What The Ruling Means

Actress Judy Davis attends the 2003 TCA Press Tour on January 8, 2003 in Hollywood, California. GETTY IMAGES/Frederick M. Brown

Don't be surprised if Microsoft's officers and lawyers actually are relieved now that Judge Thomas Penfield Jackson finally has lowered the boom on the company and ordered it split in two. At least now Microsoft's leaders finally know precisely what they are up against and what specifically they need to argue to the appeals judges who will have the final say in whether today's remedy ruling lasts for months or for decades.

Until today, Team Microsoft could only guess at the exact remedy - and exact legal terminology - Judge Jackson would choose in imposing his remedy on the company. But lawyers cannot base their arguments on forecasted decisions or speculated results. That's why even though Microsoft knew this remedy was coming - knew at least that Judge Jackson was leaning heavily in this particular direction - the company actually needed him to take this final step in order to prepare itself for the next big battle.

And it will be a big battle or, more precisely, an uphill battle for the big company. Judge Jackson was no less sparing of the company in his language than he has been throughout this case. He called Microsoft "untrustworthy," and wrote that it was "unwilling to accept the notion that it broke the law or accede to an order amending its conduct."

Harsh words from a judge who was willing to impose such a harsh remedy because he apparently has no confidence that anything short of such a remedy will make Microsoft do what he believes it has a legal obligation to do. But the judge did the company a favor as well.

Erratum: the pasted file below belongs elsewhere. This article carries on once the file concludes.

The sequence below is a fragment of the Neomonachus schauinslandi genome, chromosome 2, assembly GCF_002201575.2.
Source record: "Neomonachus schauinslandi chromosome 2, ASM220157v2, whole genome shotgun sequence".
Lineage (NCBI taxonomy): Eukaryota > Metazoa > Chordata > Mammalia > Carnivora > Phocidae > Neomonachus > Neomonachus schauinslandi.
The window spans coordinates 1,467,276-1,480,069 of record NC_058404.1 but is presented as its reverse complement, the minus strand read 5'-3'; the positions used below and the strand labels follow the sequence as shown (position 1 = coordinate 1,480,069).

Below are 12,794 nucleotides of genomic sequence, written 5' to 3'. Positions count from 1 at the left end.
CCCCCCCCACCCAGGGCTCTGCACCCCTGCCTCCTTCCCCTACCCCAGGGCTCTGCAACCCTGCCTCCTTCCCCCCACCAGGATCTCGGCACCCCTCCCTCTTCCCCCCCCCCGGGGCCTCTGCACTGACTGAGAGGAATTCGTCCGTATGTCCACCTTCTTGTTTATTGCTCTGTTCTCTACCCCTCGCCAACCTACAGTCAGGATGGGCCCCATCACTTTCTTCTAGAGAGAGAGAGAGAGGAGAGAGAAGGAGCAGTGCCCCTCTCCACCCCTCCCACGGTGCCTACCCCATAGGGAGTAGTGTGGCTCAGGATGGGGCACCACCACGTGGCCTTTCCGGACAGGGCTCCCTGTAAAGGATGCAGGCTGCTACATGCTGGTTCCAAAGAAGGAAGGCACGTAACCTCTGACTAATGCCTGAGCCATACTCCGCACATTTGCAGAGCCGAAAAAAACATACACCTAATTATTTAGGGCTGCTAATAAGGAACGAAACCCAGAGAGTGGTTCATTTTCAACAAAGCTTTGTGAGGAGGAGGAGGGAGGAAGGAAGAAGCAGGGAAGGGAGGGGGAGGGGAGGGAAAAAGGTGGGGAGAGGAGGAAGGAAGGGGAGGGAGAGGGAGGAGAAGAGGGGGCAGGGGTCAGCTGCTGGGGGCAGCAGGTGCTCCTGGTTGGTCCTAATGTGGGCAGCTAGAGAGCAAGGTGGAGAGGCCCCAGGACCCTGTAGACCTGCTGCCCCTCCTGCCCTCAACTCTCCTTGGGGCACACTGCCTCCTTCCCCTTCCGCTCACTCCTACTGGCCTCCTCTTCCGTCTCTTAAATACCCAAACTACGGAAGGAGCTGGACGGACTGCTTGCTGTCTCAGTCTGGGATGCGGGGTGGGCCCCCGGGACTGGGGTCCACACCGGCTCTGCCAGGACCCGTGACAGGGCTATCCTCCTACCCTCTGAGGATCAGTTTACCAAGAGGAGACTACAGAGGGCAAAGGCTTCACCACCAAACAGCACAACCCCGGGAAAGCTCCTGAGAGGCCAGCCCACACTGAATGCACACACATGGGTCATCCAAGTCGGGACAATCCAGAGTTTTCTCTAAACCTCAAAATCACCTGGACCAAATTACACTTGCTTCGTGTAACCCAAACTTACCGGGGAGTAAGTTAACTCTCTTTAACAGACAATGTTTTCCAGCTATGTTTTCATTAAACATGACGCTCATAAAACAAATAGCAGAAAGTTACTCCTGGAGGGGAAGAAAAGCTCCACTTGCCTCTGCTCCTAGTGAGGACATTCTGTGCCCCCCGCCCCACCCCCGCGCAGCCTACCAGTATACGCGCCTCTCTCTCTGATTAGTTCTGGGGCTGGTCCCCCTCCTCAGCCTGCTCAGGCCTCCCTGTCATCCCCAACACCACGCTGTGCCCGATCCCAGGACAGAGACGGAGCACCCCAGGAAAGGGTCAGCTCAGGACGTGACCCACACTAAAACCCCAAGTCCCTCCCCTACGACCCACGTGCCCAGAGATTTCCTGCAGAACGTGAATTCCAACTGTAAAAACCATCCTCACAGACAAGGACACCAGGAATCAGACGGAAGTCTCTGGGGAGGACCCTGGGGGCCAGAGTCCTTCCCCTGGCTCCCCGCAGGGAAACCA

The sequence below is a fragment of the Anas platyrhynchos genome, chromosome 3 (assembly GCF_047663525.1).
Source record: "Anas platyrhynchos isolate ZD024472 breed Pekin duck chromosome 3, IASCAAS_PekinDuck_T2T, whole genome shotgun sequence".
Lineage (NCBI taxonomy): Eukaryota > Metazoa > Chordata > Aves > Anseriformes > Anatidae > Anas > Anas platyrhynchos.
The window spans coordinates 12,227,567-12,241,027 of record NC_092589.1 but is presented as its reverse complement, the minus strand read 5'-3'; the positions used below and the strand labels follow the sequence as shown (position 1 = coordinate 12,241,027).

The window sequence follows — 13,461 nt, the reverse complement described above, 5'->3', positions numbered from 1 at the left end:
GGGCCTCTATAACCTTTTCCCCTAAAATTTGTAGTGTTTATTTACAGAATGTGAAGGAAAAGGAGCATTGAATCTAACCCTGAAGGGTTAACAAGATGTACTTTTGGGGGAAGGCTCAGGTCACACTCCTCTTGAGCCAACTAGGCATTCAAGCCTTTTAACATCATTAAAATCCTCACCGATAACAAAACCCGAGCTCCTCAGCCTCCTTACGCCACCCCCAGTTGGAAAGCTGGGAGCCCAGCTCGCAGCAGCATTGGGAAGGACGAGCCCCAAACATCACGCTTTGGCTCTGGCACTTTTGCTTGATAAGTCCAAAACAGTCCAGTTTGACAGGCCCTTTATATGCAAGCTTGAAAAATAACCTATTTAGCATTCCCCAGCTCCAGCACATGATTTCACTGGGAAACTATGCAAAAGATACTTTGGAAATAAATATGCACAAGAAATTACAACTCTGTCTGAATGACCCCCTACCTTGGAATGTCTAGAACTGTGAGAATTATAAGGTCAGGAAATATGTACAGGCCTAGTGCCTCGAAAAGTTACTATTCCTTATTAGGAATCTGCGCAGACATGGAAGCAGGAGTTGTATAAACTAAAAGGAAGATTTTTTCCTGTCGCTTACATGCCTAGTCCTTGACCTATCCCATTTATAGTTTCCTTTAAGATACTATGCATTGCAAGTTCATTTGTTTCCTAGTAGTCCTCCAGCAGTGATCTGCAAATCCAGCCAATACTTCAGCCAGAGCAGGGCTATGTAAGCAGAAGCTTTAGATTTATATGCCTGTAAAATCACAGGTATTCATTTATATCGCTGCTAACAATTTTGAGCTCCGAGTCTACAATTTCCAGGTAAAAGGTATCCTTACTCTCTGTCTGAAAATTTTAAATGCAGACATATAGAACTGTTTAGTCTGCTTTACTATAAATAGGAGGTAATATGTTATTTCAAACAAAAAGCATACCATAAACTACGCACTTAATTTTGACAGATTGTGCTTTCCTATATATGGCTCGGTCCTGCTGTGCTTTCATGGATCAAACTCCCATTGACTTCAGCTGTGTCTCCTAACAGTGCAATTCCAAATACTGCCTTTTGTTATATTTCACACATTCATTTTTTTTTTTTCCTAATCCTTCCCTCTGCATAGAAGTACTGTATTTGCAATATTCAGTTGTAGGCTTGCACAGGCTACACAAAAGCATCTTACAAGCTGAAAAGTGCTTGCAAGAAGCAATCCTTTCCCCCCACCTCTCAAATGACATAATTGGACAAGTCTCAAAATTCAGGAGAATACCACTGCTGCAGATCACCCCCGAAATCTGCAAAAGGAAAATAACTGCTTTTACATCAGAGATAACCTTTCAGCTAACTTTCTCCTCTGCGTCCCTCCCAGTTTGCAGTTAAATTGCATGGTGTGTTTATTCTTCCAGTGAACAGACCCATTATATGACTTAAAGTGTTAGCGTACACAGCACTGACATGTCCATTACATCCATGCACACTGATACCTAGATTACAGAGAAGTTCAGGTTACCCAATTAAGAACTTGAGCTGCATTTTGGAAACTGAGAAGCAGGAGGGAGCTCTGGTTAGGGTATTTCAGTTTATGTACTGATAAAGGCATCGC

He entered a final judgment in the case which will allow the company to appeal the order even while Microsoft is required to work on its own breakup timetable. Unless the company is successful in getting a stay of the order, an unlikely but possible scenario, the order as written will allow the case to be resolved sooner rather than later.

Now, to that appeal: Microsoft is likely to appeal most of the judge's major rulings against it in this case over the past few months. But appellate judges usually give trial judges much more deference when reviewing factual findings as opposed to legal conclusions. That means that Microsoft is much more likely to gain success on appeal by focusing on the legal standards - and remedy - applied by Judge Jackson than by focusing upon the factual findings the judge made last November, findings that the company is a monopoly.

I suspect that Microsoft's appeal will reflect that legal reality. Instead of focusing primarily on trying to convince the appeals court that Judge Jackson wrongly labeled the company a monopoly, Microsoft will instead focus upon convincing those judges that Jackson incorrectly applied the law to his factual findings and incorrectly chose a remedy that neither solves the purported problem nor is warranted in light of those problems. That's about the best strategy the company has at its disposl given how one-sided the case has been so far.

The appeal itself may take years to resolve, even if the government successfully skips the regular appellate process and gets the case directly before the Supreme Court, as Justice Department lawyers were suggesting after the ruling was made public. The Supreme Court would look at Judge Jackson's findings and conclusions as would any other appellate court.

That means that the High Court could remand the case - return it to Judge Jackson - with instructions to him to hold more hearings or reconsider some aspect of his many decisions. And then after that reconsideration or those hearings the case could wind its way back to the Supreme Court and back down again for a variety of reasons.

Appellate procedure is complicated, in other words, so that even if every step in this process is expedited, it's likely to be at least a year or so before we know for sure whether Microsoft is, indeed, going to be split in parts.

Judge Jackson's remedy ruling is a big step in resolving this case one way or the other. But it is only one step. And it is by no means the last step.


Written by Andrew Cohen
  • CBSNews.com staff CBSNews.com staff

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